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Courtesy: India Science Wire

Binge watching on food, health is new normal these days but what if it counts on your life? The innumerable apps on google play store have a lot more content on weight loss programs, health, and mental issues. Some have jogging apps, some launched heart rate count apps. If goes by the Scientists of Hyderabad based National Nutrition Institute (NIN), these apps are not reliable.

After doing the scientific quality assessment of the information provided in 20 top ranking weight management apps available in Google Play Store, the participating volunteers found and revealed that most of the apps do not provide authentic information and even do not have any significant impact on volunteers’ weight and eating schedules.  

In this study, scientists claimed to have a check on the system of top-ranked applications on weight loss. It is seen that apps were ranked as per the number of downloads and user ratings. These apps are available in English and calculate the calorie intake and expenditure of the user. The First three selected most popular apps for study are– S Health, MyFitnessPal and Calorie Counter. Effectiveness and user perceptions were observed. Then In the second phase, 20 apps got examined for information, content on 55-point scale on Indian condition. Out of 20, 13 apps were below 70 percent on this scale. It is observed that there was only 40 percent of apps that were recommending and encouraging the consumption of high fiber food and fruits, limiting saturated fatty acids.

Regular physical activity was promoted by only half the apps ranked in the study. While all of them kept track of weight change, the waist-to-hip circumference was included in just 25 percent.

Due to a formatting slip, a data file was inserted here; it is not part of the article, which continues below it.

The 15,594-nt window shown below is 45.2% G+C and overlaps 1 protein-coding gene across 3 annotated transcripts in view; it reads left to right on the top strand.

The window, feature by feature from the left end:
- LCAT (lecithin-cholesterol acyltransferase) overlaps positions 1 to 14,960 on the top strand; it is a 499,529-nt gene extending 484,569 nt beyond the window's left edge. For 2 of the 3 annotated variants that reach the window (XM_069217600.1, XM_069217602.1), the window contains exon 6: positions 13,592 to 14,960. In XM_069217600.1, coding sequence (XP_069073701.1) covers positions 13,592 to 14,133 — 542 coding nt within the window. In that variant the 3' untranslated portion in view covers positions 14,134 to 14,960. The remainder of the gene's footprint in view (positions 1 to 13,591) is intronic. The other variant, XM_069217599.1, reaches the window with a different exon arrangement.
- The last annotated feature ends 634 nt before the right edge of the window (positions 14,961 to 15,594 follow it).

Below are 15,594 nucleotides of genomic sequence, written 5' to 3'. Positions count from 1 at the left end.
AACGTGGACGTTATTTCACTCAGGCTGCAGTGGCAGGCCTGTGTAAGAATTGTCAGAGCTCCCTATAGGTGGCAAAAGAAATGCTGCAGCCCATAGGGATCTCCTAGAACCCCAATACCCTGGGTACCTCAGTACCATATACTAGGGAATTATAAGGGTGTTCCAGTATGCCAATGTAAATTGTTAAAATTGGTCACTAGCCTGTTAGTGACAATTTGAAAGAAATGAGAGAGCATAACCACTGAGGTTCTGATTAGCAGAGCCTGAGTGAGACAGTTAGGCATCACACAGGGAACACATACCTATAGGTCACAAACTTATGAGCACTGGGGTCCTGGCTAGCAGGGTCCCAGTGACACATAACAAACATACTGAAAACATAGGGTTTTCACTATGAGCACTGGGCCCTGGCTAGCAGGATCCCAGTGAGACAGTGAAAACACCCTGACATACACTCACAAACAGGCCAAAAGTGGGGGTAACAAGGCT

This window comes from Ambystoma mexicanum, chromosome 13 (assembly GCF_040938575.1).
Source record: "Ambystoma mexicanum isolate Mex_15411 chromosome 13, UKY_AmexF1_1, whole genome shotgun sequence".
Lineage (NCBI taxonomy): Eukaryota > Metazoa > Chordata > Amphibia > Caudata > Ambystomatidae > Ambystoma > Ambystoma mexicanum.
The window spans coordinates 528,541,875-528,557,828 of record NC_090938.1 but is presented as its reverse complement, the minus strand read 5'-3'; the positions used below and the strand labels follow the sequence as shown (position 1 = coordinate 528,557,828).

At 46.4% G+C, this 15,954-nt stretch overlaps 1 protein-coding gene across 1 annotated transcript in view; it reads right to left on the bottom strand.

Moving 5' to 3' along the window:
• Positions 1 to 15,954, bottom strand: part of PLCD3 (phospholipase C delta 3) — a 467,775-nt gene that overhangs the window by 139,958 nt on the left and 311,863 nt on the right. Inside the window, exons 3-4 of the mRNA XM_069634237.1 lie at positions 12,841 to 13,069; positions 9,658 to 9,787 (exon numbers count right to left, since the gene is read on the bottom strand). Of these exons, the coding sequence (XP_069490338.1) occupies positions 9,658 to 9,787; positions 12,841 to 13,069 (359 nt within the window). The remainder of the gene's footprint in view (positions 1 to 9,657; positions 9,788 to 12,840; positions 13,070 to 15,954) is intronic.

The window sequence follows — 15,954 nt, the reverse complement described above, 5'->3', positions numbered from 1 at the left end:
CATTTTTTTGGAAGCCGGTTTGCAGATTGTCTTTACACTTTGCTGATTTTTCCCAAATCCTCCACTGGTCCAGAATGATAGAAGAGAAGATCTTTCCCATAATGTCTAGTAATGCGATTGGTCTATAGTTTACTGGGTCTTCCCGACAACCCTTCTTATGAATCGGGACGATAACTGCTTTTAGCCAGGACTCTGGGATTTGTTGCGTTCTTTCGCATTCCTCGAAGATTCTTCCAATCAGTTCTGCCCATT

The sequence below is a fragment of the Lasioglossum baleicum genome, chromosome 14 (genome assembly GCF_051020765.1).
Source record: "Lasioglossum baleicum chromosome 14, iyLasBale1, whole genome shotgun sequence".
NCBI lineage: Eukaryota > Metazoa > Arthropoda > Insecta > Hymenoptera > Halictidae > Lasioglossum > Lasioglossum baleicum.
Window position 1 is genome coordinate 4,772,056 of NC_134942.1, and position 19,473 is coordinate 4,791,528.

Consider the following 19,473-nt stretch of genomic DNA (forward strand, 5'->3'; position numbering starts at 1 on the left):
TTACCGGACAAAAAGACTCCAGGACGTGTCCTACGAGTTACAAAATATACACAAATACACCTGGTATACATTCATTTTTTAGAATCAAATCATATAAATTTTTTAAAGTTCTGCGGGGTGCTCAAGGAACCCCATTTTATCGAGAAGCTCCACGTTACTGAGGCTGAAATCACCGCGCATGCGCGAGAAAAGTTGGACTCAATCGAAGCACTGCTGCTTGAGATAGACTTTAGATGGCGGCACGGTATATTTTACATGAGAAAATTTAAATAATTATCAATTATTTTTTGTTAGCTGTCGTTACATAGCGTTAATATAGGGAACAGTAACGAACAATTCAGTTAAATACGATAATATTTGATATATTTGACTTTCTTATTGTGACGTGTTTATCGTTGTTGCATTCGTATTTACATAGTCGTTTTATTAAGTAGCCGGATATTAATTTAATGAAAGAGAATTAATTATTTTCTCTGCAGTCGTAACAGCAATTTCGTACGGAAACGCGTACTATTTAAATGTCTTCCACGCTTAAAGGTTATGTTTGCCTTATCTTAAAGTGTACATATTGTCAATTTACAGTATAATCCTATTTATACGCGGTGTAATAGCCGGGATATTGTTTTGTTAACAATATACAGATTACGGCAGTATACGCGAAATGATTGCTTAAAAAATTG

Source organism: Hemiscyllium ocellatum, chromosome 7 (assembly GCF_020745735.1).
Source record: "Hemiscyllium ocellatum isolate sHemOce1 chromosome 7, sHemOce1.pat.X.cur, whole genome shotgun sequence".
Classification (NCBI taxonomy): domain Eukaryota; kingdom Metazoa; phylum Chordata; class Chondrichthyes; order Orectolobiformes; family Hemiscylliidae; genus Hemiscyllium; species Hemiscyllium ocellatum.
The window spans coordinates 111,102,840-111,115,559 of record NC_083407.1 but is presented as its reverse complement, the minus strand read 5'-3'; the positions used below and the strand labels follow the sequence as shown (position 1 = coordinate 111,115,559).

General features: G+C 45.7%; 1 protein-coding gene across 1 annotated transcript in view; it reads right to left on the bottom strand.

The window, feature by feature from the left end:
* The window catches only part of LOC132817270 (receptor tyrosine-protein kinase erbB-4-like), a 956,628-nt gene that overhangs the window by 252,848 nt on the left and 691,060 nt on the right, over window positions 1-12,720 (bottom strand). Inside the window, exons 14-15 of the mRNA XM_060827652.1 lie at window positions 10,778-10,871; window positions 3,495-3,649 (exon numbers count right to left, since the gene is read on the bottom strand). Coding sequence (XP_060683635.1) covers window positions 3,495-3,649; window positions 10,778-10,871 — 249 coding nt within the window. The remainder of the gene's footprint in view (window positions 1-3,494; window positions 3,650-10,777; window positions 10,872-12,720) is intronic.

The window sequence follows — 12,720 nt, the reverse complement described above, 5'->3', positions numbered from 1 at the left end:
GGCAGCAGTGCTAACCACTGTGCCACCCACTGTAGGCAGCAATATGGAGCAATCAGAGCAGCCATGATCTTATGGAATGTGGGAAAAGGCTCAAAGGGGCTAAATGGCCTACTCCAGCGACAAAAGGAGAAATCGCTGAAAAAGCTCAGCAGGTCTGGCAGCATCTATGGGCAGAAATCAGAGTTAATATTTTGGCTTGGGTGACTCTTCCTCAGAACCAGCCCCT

A set of 30 healthy, young adults with a body mass index (BMI) of 23 kg/m2 or above, willing to reduce weight but not undergoing weight loss program was included in the study. They were told to download an app of their choice and track food intake and physical activity on a regular basis for eight weeks. Another set of healthy adults with a similar BMI followed their routine lifestyle.

At the end of the study period, no significant change was noted in both the groups in terms of weight and other parameters, but those using the apps indulged more in intentional physical activity and ate less of sweets and deep fried snacks.

“Participants mentioned confusion with portion sizes, unavailability of data of commonly consumed foods or burden of manual entry as major deterrents for the usage of the apps. The only positive impact seen was an increasing trend of physical activity which was probably an effect of motivation to be active because of the ‘pedometer’ feature. It does not require manual entry and can automatically track the exercise of users,” pointed out researchers in their study published in the Health Informatics Journal.

“If a person uses all the 20 apps, he or she will get 20 different kinds of suggestions while might be highly confusing. This is because these apps do not use authentic and scientifically approved data and do not take into consideration important determinants of calorie requirements such as the user’s activity levels,” pointed out Subbarao M Gavaravarapu, who led the study, while speaking to India Science Wire.

The study team included Paromita Banerjee, Damayanthi Korrapati, Subba Rao M Gavaravarapu (National Institute of Nutrition, Hyderabad); and Vishnu Vardhana Rao Mendu (National Institute of Medical Statistics, New Delhi). (India Science Wire)

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